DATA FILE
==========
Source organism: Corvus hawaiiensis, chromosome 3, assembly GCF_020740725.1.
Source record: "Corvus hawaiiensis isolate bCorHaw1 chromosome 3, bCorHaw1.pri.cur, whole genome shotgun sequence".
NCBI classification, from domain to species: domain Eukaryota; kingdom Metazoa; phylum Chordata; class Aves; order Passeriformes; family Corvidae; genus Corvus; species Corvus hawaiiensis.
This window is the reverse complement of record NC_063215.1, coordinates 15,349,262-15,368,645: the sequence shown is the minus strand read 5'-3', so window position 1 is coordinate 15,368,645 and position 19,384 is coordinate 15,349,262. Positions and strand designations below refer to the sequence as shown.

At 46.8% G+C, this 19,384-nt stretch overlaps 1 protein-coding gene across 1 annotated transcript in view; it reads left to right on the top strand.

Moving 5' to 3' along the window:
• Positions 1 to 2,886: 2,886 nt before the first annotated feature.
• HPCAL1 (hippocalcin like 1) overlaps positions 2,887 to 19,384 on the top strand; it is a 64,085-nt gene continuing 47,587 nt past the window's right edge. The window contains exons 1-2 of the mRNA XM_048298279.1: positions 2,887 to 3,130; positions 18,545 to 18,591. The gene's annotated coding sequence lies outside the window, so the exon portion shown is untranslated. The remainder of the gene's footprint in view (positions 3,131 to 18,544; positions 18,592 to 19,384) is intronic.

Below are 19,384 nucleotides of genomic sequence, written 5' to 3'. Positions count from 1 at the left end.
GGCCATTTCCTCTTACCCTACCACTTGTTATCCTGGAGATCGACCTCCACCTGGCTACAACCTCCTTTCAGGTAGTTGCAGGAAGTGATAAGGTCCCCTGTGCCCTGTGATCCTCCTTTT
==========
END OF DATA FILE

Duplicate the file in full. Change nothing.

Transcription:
Source organism: Corvus hawaiiensis, chromosome 3, assembly GCF_020740725.1.
Source record: "Corvus hawaiiensis isolate bCorHaw1 chromosome 3, bCorHaw1.pri.cur, whole genome shotgun sequence".
NCBI classification, from domain to species: domain Eukaryota; kingdom Metazoa; phylum Chordata; class Aves; order Passeriformes; family Corvidae; genus Corvus; species Corvus hawaiiensis.
This window is the reverse complement of record NC_063215.1, coordinates 15,349,262-15,368,645: the sequence shown is the minus strand read 5'-3', so window position 1 is coordinate 15,368,645 and position 19,384 is coordinate 15,349,262. Positions and strand designations below refer to the sequence as shown.

At 46.8% G+C, this 19,384-nt stretch overlaps 1 protein-coding gene across 1 annotated transcript in view; it reads left to right on the top strand.

Moving 5' to 3' along the window:
• Positions 1 to 2,886: 2,886 nt before the first annotated feature.
• HPCAL1 (hippocalcin like 1) overlaps positions 2,887 to 19,384 on the top strand; it is a 64,085-nt gene continuing 47,587 nt past the window's right edge. The window contains exons 1-2 of the mRNA XM_048298279.1: positions 2,887 to 3,130; positions 18,545 to 18,591. The gene's annotated coding sequence lies outside the window, so the exon portion shown is untranslated. The remainder of the gene's footprint in view (positions 3,131 to 18,544; positions 18,592 to 19,384) is intronic.

Below are 19,384 nucleotides of genomic sequence, written 5' to 3'. Positions count from 1 at the left end.
GGCCATTTCCTCTTACCCTACCACTTGTTATCCTGGAGATCGACCTCCACCTGGCTACAACCTCCTTTCAGGTAGTTGCAGGAAGTGATAAGGTCCCCTGTGCCCTGTGATCCTCCTTTT